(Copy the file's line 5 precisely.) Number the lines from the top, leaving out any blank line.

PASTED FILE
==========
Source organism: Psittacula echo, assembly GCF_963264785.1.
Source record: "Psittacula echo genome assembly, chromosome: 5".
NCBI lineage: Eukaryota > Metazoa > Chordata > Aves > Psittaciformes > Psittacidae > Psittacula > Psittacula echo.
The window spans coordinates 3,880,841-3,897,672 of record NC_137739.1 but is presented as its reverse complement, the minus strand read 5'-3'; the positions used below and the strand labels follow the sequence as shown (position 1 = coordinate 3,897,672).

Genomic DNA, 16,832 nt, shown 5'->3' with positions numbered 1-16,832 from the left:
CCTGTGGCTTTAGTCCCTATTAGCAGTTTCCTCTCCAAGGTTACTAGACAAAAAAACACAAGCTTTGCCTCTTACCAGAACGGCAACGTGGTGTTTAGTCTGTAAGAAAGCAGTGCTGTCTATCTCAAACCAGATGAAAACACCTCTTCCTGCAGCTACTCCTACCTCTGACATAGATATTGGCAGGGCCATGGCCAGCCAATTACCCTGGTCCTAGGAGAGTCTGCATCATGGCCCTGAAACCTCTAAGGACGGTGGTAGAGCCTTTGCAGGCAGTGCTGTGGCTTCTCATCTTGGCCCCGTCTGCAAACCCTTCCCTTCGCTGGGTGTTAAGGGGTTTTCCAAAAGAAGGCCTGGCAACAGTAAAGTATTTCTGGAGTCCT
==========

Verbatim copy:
Genomic DNA, 16,832 nt, shown 5'->3' with positions numbered 1-16,832 from the left: